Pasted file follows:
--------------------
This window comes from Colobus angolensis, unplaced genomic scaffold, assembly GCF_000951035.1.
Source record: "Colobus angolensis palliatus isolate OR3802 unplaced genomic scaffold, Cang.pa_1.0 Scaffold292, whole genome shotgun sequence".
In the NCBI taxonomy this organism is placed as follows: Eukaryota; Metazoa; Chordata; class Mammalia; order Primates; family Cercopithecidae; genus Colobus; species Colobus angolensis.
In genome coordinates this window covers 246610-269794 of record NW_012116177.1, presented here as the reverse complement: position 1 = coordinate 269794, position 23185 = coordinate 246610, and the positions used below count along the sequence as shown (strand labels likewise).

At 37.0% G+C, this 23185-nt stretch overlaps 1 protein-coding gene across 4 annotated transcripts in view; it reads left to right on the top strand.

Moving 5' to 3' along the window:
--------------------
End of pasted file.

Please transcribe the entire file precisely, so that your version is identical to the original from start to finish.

This window comes from Colobus angolensis, unplaced genomic scaffold, assembly GCF_000951035.1.
Source record: "Colobus angolensis palliatus isolate OR3802 unplaced genomic scaffold, Cang.pa_1.0 Scaffold292, whole genome shotgun sequence".
In the NCBI taxonomy this organism is placed as follows: Eukaryota; Metazoa; Chordata; class Mammalia; order Primates; family Cercopithecidae; genus Colobus; species Colobus angolensis.
In genome coordinates this window covers 246610-269794 of record NW_012116177.1, presented here as the reverse complement: position 1 = coordinate 269794, position 23185 = coordinate 246610, and the positions used below count along the sequence as shown (strand labels likewise).

At 37.0% G+C, this 23185-nt stretch overlaps 1 protein-coding gene across 4 annotated transcripts in view; it reads left to right on the top strand.

Moving 5' to 3' along the window: